Here is another one. By the way, Lennox seen here is not a Soca/Calypso practitioner by any stretch of the imagination.

 

In my view, even though the audio and video are quite rough, they manage to at least provide you with a good understanding of the style the students are working with. The same could also be said of the next two videos which are written in the Bashment Soca style.

 

I have chosen the last two guys, Kevin and David, because they are as far removed from this music in terms of what they do regularly as any two musicians could be. However, given the guidelines and the space, they too managed to create something that is cool.

To end, I think that creativity lies in many humans. It just shows that once given the boundaries within style and a bit of space, what can be accomplished. It also shows that Soca can have new writers, just that the closed nature of the Caribbean media limit this.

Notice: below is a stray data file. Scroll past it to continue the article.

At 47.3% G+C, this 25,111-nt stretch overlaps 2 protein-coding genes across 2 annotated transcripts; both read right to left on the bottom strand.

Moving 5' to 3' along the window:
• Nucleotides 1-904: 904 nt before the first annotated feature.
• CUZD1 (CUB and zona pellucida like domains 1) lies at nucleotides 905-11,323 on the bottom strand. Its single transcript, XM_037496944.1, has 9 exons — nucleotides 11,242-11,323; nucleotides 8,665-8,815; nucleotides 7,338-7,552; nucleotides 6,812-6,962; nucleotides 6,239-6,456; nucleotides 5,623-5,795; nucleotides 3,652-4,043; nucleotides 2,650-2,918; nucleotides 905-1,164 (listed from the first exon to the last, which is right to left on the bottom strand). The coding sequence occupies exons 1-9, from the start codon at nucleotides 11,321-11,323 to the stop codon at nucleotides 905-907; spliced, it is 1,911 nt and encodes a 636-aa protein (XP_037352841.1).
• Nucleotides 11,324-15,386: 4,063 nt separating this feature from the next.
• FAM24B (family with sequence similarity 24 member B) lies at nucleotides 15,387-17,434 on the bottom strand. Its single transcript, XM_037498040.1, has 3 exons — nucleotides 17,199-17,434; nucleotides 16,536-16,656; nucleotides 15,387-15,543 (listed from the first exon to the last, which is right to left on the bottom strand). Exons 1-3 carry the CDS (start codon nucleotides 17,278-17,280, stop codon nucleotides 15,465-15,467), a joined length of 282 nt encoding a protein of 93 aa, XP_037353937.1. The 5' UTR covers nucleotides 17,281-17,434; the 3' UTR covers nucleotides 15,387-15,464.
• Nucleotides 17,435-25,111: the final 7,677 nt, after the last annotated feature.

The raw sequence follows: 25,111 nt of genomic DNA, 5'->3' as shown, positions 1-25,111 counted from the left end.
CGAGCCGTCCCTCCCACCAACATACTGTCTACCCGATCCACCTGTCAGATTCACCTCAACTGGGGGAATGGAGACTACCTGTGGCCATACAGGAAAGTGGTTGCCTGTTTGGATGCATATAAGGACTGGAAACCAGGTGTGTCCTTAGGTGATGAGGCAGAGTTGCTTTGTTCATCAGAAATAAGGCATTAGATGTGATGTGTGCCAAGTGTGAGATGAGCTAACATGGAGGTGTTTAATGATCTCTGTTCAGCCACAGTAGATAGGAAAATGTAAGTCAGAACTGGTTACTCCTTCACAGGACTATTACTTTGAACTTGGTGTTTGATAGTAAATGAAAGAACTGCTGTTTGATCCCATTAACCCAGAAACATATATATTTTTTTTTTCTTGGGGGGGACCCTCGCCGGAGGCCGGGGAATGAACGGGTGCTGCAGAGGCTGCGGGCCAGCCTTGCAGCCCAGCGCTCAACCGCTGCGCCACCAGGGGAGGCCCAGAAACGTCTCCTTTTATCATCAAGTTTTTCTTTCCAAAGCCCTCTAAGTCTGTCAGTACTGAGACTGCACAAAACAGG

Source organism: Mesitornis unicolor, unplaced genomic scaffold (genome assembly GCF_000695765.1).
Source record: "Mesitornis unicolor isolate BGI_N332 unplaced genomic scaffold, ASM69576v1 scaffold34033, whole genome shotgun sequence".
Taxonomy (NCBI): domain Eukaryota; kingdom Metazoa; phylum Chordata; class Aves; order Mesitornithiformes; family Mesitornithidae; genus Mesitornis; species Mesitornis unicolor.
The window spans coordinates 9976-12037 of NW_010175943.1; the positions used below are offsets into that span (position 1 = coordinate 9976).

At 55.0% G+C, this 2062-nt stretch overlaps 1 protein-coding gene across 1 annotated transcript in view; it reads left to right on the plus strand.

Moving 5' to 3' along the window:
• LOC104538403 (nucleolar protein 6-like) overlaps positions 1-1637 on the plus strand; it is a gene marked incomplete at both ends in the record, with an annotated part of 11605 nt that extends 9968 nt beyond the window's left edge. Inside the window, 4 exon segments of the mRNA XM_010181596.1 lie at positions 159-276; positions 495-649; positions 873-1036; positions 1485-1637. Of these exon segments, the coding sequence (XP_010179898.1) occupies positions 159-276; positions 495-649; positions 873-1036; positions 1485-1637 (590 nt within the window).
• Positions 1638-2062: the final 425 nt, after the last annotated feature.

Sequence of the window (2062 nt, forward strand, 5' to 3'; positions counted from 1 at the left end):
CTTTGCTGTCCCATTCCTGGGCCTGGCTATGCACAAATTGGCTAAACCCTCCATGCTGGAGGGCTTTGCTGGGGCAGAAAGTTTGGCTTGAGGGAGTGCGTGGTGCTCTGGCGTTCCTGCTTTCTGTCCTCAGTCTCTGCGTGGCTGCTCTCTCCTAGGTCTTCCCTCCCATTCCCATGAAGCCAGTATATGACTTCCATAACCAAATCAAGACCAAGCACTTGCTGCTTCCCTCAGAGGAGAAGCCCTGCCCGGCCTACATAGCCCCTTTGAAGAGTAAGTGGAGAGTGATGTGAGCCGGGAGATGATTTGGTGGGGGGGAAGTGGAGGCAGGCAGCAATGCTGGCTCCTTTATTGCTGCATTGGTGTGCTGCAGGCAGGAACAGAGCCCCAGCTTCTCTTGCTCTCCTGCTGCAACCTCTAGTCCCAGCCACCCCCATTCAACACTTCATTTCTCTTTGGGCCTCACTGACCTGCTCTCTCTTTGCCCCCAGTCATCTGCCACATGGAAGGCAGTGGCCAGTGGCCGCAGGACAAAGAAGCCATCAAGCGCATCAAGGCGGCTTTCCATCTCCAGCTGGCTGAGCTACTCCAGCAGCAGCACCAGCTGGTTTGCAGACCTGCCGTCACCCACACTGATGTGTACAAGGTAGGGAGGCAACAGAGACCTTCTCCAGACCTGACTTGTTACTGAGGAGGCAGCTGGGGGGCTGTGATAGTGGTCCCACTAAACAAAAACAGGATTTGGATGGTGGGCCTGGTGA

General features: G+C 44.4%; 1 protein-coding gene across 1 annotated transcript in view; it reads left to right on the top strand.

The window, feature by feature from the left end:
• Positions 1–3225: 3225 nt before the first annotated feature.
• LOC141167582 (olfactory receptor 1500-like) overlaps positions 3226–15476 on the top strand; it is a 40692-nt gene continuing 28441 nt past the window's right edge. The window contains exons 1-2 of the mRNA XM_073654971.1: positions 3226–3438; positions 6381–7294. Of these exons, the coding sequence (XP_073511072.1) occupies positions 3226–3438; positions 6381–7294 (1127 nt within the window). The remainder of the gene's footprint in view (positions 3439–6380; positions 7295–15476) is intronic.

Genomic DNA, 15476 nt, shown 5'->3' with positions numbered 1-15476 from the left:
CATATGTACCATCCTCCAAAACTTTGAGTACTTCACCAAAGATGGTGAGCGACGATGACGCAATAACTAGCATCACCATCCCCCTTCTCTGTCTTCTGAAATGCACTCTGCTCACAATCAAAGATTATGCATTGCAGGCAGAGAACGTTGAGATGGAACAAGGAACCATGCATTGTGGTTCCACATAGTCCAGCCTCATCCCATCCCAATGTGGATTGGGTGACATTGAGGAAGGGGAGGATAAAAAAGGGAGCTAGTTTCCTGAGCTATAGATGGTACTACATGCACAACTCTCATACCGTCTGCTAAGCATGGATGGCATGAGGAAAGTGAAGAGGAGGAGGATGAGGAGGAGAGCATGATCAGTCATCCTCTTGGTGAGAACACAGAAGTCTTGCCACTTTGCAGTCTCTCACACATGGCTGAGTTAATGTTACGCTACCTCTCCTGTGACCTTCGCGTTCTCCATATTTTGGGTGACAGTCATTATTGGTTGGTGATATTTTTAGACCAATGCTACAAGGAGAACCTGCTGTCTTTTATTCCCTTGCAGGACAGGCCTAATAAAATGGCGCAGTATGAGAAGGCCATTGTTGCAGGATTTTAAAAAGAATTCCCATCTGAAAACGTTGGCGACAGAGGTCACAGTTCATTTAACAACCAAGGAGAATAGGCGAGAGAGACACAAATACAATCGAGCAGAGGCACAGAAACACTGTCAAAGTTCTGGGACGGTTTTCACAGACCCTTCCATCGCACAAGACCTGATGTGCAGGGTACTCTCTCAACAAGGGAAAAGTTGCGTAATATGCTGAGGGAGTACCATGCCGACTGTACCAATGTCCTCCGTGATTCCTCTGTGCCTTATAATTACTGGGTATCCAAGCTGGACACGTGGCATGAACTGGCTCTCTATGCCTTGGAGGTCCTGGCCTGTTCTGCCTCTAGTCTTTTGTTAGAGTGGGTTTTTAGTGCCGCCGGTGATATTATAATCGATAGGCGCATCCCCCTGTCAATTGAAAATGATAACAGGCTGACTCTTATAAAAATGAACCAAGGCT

Anyway, let me end with Lennox, “your Rum is my Rum, and my Rum…”

My Top 10 Caribbean Lyrics

I am poor with lyrics.

In fact, I am dismal with them.

However, a number of lyrics have stuck in my head and really meant something to me over the years.

Here then is my Top Ten lyrics list (of Caribbean music of course, the US has enough lists to last for generations)

Top 10 Lyrics

  1. Caught me on the loose fighting to be free, now you show me a noose under cotton tree, entertainment for you, martyrdom for me. – Third World
  2. Watch out my children, they got a fellah call Lucifer with a bag of white powder. He don’t want to powder yah face, but to bring shame and disgrace to the human race. – Ras Shorty I
  3. Tell them they can keep they money, I goin’ keep mine honey and die with my dignity. – Singing Sandra
  4. Emancipate yourself from mental slavery, none but ourselves can free our mind – Bob Marley.
  5. West Indian politician, I check out yah evil ploy, the more you sing, the more you sound like Westminster choir boy. – Mighty Gabby
  6. Get up in the morning slaving for bread sir, so that every mouth can be fed. – Desmond Dekker
  7. The country sick, the country ain’t well, see it as a person and then you will tell. – Red Plastic Bag
  8. So let we live our whole lives, forIvah and Ivah. – Isasha